Some of my earliest memories as a little kid are from the vegetable garden at my grandparents’ house. It seemed as large as a football field to me, and when our shadows started to get long in the grass, Gram would lead us cousins down the rows with an enormous colander. We would pluck beans, peas, zucchini, yellow squash, cucumbers, and tomato for dinner – filling our tummies more quickly than the dinner basket, which was a great strategy to keep us from complaining of hunger.
My relatives preserved their own food the whole time I was growing up. Fresh food that we grew ourselves was tastier (and cheaper) than store-bought, so the pressure canners got passed around and everyone had a large collection of long-used and well-loved mason jars that got passed from house to house. I remember my mom carrying jar after jar of corn scraped fresh from the cob with small, bright pieces of red pepper down the stairs to our cellar while I sat at the kitchen table, well out of her way.
When I moved to the city on my own, I took on the work of hot-water-bath canning high acid foods on my own – sourced from pick-your-own orchards and farms, or the generous overflow from my hobby-farming uncles. By this point I’ve put up hundreds if not thousands of pints of tomato sauce, salsa fresca, spiced applesauce, apple butter, fruit jams, and sour dill pickles. The pickles are my absolute favorite.
I couldn’t tell you whose recipe this was to start with, but it’s pretty simple:
- The night before canning begins, scrub your pickling cucumbers to remove dirt and the spiny growths from the nubbly outer skins. Toss the washed cukes into a colander in the fridge to dry.
- The morning of canning, prep your cukes:
- Slice off both ends
- Sort the vegetables by size, and practice stuffing an empty jar, so you know how many of each size will fit into your jars.
- Set up the hot water bath and sterilize jars, lids, and rings. While they are sterilizing,
- Make a brine and bring it to a boil, following these ratios:
- 1 cup of vinegar
- 1 cup of water
- 1 tbsp kosher salt
- 1-1/2 tsp granulated sugar
- Prep your seasonings. For each jar:
- 1 head of fresh dill or 2 tsp of dried dill seeds
- 1/2 tsp mustard seeds
- 1 clove of garlic, peeled but whole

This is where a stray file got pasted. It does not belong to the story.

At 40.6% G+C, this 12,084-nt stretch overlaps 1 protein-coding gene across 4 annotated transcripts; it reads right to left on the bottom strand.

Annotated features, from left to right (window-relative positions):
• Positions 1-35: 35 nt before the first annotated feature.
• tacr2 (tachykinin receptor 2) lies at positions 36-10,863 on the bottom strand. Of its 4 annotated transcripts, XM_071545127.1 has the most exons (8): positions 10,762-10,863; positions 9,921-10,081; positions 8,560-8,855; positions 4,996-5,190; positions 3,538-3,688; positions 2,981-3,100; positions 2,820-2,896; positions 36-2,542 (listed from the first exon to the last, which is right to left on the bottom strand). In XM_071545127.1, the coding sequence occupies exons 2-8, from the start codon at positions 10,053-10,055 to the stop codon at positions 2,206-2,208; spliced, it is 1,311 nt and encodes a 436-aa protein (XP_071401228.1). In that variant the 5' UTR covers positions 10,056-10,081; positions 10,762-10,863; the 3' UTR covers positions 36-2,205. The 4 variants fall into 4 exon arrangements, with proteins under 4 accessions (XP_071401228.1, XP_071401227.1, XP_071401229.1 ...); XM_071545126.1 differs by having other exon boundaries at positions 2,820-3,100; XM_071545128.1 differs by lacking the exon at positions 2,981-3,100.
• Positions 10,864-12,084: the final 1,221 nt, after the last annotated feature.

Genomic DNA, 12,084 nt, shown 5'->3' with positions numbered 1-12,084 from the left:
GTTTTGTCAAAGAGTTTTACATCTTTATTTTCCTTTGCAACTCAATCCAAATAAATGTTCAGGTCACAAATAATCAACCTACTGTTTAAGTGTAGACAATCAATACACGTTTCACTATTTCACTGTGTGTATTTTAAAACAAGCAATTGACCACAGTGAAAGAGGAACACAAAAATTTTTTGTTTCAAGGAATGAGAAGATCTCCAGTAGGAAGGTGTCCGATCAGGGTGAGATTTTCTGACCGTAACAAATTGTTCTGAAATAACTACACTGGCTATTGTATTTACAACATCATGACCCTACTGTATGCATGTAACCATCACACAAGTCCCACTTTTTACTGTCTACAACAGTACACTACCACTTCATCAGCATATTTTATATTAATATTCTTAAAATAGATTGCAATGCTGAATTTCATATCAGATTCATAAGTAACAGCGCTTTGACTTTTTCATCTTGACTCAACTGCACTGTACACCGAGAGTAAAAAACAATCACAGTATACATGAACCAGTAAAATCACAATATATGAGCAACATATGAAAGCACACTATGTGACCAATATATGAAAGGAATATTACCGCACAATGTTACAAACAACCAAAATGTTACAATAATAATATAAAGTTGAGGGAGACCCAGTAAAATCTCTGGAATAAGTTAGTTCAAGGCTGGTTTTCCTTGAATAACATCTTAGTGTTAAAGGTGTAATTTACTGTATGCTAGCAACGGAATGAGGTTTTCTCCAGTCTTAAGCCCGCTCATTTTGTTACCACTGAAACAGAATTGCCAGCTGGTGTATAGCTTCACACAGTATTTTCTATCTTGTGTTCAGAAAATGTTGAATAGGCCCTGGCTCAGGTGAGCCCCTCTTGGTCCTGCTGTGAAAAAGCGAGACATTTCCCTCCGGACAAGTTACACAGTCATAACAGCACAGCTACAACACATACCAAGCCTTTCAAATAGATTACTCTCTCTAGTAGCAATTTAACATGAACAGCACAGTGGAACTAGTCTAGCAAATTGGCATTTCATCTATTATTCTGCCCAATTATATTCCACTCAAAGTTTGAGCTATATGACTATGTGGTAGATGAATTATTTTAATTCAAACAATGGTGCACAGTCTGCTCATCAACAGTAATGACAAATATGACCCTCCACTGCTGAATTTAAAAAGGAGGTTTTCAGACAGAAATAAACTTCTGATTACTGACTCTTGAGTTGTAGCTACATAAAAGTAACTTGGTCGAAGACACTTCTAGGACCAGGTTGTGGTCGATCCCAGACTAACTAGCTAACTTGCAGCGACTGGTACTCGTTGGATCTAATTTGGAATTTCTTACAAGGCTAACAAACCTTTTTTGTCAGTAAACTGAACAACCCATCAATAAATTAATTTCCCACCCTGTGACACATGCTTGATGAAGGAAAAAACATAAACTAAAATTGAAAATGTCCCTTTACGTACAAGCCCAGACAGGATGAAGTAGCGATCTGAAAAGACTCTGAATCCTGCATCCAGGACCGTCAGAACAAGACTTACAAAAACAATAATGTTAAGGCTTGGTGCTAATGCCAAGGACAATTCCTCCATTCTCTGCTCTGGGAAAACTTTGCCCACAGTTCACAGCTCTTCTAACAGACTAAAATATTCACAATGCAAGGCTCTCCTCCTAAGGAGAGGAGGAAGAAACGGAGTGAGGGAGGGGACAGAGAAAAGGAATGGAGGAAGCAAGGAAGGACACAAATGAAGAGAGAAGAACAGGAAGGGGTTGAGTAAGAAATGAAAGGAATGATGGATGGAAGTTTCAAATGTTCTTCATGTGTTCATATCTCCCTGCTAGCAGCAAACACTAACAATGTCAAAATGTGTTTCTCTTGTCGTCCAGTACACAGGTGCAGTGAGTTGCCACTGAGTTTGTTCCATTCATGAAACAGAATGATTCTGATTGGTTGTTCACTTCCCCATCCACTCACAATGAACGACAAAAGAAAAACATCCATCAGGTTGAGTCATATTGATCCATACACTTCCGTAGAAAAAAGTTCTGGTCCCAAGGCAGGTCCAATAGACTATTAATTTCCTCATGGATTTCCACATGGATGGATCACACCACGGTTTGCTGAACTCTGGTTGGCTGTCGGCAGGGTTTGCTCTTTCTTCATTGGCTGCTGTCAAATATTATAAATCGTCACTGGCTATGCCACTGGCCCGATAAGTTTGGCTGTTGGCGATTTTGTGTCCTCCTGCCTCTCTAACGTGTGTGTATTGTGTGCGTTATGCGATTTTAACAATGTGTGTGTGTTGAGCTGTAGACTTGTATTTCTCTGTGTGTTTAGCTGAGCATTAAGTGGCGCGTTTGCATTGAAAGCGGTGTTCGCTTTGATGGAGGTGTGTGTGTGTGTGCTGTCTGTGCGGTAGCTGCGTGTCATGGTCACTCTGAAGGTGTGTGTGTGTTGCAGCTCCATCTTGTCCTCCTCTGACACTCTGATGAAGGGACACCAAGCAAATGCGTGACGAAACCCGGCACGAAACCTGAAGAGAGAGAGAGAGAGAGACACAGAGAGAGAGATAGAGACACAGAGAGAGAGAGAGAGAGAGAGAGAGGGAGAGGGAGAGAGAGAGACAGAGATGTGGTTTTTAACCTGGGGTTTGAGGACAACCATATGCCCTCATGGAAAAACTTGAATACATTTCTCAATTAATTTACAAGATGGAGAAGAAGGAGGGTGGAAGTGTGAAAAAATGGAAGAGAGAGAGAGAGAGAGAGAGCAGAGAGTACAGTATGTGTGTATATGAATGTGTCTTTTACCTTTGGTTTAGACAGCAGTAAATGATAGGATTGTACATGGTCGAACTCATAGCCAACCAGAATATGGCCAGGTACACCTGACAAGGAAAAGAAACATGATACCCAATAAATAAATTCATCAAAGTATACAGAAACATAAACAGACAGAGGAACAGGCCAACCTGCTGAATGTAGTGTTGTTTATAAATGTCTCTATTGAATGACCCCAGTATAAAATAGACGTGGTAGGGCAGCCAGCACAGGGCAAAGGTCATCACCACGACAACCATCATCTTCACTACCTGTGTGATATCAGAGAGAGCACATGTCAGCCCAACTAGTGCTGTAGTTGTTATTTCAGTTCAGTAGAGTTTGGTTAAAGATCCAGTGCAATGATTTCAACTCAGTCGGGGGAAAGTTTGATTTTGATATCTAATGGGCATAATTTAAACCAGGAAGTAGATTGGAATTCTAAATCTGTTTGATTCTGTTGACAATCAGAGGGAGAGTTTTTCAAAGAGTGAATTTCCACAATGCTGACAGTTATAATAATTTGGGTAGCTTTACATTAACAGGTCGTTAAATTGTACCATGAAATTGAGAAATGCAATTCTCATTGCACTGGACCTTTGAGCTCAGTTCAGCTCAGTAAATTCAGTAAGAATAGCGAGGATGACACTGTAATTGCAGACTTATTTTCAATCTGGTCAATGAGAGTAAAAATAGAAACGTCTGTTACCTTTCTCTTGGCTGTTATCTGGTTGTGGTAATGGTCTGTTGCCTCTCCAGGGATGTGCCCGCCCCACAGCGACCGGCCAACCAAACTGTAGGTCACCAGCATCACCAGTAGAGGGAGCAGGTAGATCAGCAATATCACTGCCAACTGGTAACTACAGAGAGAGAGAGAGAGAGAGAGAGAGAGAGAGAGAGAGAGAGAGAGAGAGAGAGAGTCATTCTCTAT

- Once the jars are sterilized, remove them from the canner. Into each jar, place the seasonings, then the cucumbers, then ladle in the hot brine (leaving 1/2 inch of headroom). Seal the jars and dump them back in the water bath for 10 minutes. Let cool, check the lids for a vacuum seal, label with the date, and place them into a cool dark cupboard to mellow for at least six weeks.
*If I’m 100% honest I’ll admit that most of the family prefer sweet bread-and-butter pickles to the dill ones. I despise those fake pickles, so am calling these the favorites.
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Do water bath canned pickles stay as crunchy as refrigerator pickles do? I know you’ve done both so how are they different? Do you know if you need to use that much salt, or if it’s more of a preference? George and I both love pickles but I can’t have the store bought kind anymore so I’ve been making lower salt refrigerator pickles and I like the lighter flavor and crunchiness. But they would last a lot longer if I could can them.
Hi Holly, these are awesome questions! Here’s my take, but the true rule with pickles is that taste rules all; YMMV.
For me, canned pickles that I make from picked-within-24-hours-of-picking cucumbers from the farm are as crunchy as refrigerator pickles made from summer-supermarket-fresh cucumbers, when judged at the same amount of time stored in their brine.
Now, true pickles need a minimum of three weeks in their vinegar brine to actually do the chemical pickle thing; any less and they are yummy, flavored cucumbers. I prefer the taste and texture of not-truly-pickled refrigerator pickles to not-truly-pickled canned pickles, so if you’re looking for immediate gratification, quick pickles are winners. A month into fermentation, though, the water bath brined pickles are so much more dilly and garlicky than anything I can manage in the fridge. And refrigerator pickles aren’t safe to eat after 8 weeks, so that’s where canned pickles are king: my summer canned pickles are amazing in January compared to any quick pickle I can make from supermarket cukes in December.
I suggest giving it a try with a small batch – 2 or 3 jars worth – to see if you like the canned variety. You can manage a first attempt at hot water bath canning with a large stock pot, a few mason jars and lids, and a jar lifter (available for a couple of bucks online). All the other tools are useful but not necessary for a first try.
Now for your other question: salt. In pickles, salt serves two purposes. First, it combines with the vinegar-water brine to achieve the right pH to give water bath canned pickles their stable shelf life (12 to 18 months). Second, the proper salinity of the brine is what helps to draw water out of the cucumbers so acid can make its way in – this impacts both the crunch factor and the flavor. Cucumbers require approximately 35% salinity for pickling to work, so you can play with math to determine the minimal amount of salt necessary – I’m not an expert on that.
If you want to read more, Christina Ward has a great article at Serious Eats (https://www.seriouseats.com/2017/08/preserving-pickle-cucumber-science-acidity.html), and my favorite recipe-and-method book is Small Batch Preserving by Ellie Topp and Margaret Howard.